Kristen Sparrow • January 31, 2019
This article points out that gut bacteria studied in mice have an effect on multiple brain related conditions. It’s too soon to say if there will be any treatments to come out of this research, but clearly the gut microbiome is closely related to brain conditions.
“Now researchers are pinpointing individual strains that seem to have an effect.
To study autism, Dr. Mauro Costa-Mattioli and his colleagues at the Baylor College of Medicine in Houston investigated different kinds of mice, each of which display some symptoms of autism. A mutation in a gene called SHANK3 can cause mice to groom themselves repetitively and avoid contact with other mice, for example.
In another mouse strain, Dr. Costa-Mattioli found that feeding mothers a high-fat diet makes it more likely their pups will behave this way.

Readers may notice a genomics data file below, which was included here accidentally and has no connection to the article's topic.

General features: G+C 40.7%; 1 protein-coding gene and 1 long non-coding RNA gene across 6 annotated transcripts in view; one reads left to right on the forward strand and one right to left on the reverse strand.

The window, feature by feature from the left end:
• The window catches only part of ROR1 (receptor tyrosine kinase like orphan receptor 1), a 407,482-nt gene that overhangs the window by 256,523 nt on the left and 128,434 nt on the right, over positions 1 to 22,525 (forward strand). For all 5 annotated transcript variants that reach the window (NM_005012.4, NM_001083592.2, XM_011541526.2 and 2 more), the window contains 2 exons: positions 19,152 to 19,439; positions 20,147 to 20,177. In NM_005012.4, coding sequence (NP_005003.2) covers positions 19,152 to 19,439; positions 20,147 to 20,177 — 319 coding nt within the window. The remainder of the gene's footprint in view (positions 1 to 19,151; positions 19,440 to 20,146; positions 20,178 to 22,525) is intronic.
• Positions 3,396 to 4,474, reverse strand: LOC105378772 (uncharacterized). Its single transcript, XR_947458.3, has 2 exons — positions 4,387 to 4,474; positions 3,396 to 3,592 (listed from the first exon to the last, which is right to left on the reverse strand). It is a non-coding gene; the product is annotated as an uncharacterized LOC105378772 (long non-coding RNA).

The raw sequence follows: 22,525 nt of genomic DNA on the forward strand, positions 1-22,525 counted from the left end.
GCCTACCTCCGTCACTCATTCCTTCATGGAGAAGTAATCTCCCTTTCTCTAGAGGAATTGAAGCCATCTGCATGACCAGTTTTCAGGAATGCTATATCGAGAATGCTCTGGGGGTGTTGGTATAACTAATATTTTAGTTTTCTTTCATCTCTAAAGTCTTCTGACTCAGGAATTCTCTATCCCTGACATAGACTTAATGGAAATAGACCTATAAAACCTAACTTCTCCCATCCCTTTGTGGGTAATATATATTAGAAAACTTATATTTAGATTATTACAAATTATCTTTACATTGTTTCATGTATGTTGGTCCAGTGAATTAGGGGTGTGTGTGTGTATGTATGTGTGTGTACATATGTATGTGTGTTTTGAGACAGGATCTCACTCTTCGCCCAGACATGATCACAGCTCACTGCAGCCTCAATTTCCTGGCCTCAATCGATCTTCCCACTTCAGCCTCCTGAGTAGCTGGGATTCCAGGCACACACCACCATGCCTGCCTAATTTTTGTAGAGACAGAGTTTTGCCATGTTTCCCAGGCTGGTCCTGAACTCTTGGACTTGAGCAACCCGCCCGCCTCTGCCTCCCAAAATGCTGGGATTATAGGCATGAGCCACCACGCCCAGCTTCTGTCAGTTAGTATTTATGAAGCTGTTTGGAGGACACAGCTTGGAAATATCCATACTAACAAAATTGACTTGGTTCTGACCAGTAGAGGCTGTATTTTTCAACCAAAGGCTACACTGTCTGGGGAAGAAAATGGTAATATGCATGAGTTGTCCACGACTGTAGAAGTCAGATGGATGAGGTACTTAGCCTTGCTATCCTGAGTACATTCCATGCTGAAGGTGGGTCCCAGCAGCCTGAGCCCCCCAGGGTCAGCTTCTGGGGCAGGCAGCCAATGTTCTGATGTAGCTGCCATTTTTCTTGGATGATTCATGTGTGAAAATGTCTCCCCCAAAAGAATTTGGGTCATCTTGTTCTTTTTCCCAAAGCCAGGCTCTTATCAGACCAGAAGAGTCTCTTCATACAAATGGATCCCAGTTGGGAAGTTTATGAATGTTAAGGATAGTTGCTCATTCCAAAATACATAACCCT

When the researchers investigated the microbiomes of these mice, they found the animals lacked a common species called Lactobacillus reuteri. When they added a strain of that bacteria to the diet, the animals became social again.
Dr. Costa-Mattioli found evidence that L. reuteri releases compounds that send a signal to nerve endings in the intestines. The vagus nerve sends these signals from the gut to the brain, where they alter production of a hormone called oxytocin that promotes social bonds.
Other microbial species also send signals along the vagus nerve, it turns out. Still others communicate with the brain via the bloodstream.
It’s likely that this influence begins before birth, as a pregnant mother’s microbiome releases molecules that make their way into the fetal brain.
Mothers seed their babies with microbes during childbirth and breast feeding. During the first few years of life, both the brain and the microbiome rapidly mature.”